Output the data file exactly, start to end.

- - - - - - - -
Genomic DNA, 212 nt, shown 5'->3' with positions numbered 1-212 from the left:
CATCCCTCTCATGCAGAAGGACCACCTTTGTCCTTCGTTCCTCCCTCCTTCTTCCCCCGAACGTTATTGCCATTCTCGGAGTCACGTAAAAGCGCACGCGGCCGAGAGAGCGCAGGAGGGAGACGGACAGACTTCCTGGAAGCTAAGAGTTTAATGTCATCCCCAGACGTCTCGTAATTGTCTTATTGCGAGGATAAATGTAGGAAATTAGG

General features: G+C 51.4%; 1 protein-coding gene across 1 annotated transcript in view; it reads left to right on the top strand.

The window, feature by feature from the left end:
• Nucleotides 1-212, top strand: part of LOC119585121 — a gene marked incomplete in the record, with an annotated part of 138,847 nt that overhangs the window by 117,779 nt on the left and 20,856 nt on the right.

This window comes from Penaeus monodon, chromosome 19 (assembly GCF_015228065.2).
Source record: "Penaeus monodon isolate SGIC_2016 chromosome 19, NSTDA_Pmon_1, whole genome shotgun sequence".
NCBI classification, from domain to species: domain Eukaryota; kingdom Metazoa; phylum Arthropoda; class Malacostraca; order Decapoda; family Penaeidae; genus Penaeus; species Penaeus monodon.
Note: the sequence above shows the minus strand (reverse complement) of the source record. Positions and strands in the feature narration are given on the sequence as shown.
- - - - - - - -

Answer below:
Genomic DNA, 212 nt, shown 5'->3' with positions numbered 1-212 from the left:
CATCCCTCTCATGCAGAAGGACCACCTTTGTCCTTCGTTCCTCCCTCCTTCTTCCCCCGAACGTTATTGCCATTCTCGGAGTCACGTAAAAGCGCACGCGGCCGAGAGAGCGCAGGAGGGAGACGGACAGACTTCCTGGAAGCTAAGAGTTTAATGTCATCCCCAGACGTCTCGTAATTGTCTTATTGCGAGGATAAATGTAGGAAATTAGG

General features: G+C 51.4%; 1 protein-coding gene across 1 annotated transcript in view; it reads left to right on the top strand.

The window, feature by feature from the left end:
• Nucleotides 1-212, top strand: part of LOC119585121 — a gene marked incomplete in the record, with an annotated part of 138,847 nt that overhangs the window by 117,779 nt on the left and 20,856 nt on the right.

This window comes from Penaeus monodon, chromosome 19 (assembly GCF_015228065.2).
Source record: "Penaeus monodon isolate SGIC_2016 chromosome 19, NSTDA_Pmon_1, whole genome shotgun sequence".
NCBI classification, from domain to species: domain Eukaryota; kingdom Metazoa; phylum Arthropoda; class Malacostraca; order Decapoda; family Penaeidae; genus Penaeus; species Penaeus monodon.
Note: the sequence above shows the minus strand (reverse complement) of the source record. Positions and strands in the feature narration are given on the sequence as shown.